On October 20, 1959 — Washington Senators owner Calvin Griffith says he will not move the franchise to another city. He will move the team shortly thereafter.

Calvin sold Griffith Stadium to the city of Washington and leased it back leading to speculation that the team was planning to move as the Boston Braves, St. Louis Browns and Philadelphia Athletics had all done in the early 1950s. By 1957, after an early flirtation with San Francisco (where the New York Giants would eventually move after that season ended), Griffith began courting Minneapolis–St. Paul, a prolonged process that resulted in his rejecting the Twin Cities’ first offer before agreeing to relocate. Home attendance in Washington, D.C. steadily increased from 425,238 in 1955 to 475,288 in 1958, and then jumped to 615,372 in 1959.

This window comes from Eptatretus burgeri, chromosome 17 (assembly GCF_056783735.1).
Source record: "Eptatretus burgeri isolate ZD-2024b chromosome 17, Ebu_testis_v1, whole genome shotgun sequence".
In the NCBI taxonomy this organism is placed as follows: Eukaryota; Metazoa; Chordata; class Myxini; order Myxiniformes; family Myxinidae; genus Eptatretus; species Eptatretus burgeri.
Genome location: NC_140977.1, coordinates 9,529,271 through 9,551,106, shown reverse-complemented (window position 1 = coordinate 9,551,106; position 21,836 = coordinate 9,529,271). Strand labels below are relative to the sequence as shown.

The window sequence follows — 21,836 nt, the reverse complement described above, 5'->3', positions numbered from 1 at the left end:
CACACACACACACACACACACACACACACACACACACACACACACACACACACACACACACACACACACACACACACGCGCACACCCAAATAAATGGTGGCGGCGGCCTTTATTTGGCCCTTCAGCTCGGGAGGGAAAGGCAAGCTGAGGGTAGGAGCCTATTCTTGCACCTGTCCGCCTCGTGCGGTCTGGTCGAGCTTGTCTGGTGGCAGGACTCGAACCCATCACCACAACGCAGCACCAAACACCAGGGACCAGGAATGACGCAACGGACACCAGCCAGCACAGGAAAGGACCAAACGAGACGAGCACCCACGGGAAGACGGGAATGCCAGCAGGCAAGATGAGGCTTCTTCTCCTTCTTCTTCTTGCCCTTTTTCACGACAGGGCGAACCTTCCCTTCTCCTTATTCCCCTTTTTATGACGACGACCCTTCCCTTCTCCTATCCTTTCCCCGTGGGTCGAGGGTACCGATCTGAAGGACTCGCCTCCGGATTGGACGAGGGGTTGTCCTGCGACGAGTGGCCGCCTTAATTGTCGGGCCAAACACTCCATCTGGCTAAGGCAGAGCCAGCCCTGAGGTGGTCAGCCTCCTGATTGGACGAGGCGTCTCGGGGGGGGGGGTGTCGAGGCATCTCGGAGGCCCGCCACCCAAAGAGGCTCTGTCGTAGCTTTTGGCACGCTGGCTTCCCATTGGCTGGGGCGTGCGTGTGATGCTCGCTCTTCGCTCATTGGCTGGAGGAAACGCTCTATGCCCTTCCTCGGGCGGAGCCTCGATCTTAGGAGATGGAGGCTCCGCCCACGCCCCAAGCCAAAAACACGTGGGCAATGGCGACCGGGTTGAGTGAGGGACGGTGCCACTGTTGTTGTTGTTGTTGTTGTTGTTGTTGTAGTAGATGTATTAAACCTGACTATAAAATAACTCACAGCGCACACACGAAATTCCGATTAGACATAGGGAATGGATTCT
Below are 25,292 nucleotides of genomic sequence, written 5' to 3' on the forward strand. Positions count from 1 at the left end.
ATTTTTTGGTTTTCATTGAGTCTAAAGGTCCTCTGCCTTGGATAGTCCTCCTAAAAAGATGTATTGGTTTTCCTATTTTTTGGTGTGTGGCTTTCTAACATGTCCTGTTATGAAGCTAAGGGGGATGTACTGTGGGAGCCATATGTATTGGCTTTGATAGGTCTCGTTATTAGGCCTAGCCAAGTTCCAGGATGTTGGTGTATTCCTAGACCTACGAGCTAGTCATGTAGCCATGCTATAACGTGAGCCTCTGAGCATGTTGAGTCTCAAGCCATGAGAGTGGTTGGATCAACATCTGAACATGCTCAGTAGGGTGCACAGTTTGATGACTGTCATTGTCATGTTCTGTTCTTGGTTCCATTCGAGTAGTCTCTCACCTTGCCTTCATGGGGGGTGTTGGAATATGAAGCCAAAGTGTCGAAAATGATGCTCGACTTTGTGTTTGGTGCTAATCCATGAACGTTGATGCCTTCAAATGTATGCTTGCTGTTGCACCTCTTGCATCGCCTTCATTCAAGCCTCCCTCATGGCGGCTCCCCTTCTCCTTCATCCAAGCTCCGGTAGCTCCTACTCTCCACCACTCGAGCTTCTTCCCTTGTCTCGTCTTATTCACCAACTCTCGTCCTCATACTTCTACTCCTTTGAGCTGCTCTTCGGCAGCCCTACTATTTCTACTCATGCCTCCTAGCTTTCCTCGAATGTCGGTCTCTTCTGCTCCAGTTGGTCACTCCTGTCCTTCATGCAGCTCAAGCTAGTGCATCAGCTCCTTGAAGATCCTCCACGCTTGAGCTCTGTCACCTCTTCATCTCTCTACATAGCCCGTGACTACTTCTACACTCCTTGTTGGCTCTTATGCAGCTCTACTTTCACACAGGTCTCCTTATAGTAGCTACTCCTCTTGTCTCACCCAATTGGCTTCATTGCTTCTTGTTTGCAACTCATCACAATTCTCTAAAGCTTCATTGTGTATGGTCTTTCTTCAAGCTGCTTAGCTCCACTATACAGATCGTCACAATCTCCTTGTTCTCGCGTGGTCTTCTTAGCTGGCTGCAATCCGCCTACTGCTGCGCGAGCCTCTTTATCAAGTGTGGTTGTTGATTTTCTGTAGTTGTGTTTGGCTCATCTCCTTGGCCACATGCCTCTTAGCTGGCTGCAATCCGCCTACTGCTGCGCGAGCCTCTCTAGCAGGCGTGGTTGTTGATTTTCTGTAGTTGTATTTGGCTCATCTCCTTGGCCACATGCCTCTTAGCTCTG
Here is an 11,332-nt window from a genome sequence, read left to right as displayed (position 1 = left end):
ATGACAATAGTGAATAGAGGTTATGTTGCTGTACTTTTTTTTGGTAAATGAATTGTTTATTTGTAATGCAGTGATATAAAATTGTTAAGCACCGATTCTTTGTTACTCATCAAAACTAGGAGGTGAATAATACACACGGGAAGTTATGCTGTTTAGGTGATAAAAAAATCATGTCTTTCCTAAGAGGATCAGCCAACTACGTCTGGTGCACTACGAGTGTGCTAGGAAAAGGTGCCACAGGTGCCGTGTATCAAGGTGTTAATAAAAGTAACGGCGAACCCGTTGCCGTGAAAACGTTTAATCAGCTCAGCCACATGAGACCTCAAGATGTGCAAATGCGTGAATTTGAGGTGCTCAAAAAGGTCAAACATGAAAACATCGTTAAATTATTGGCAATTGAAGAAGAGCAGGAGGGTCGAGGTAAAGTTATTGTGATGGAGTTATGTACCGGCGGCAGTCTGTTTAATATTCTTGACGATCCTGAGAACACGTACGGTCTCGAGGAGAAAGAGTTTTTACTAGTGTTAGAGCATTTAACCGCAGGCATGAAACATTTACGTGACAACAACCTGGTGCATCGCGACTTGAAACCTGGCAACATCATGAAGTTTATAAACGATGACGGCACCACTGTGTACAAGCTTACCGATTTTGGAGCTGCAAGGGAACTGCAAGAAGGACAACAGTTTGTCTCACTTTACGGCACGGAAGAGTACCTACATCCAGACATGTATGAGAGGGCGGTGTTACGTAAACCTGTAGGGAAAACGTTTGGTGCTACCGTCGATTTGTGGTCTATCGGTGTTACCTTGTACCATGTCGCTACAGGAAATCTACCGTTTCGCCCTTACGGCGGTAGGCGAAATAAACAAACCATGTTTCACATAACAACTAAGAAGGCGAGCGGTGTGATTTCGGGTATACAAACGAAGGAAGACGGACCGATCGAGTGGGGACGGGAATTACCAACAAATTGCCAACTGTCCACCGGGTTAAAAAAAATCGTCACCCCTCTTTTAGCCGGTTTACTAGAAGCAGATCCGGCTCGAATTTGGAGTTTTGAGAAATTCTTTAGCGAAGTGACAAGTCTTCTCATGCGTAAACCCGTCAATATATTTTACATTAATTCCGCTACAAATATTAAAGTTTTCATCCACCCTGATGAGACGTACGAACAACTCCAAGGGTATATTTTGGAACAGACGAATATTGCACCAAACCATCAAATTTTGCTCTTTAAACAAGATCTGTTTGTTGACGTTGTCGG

However, part of the Minnesota deal guarateed a million fans a year for three years, plus the potential to double TV and radio money.

The American League opposed the move at first, but in 1960 a deal was reached: The Senators would move and would be replaced with an expansion Senators team for 1961. Thus, the old Washington Senators became the Minnesota Twins.


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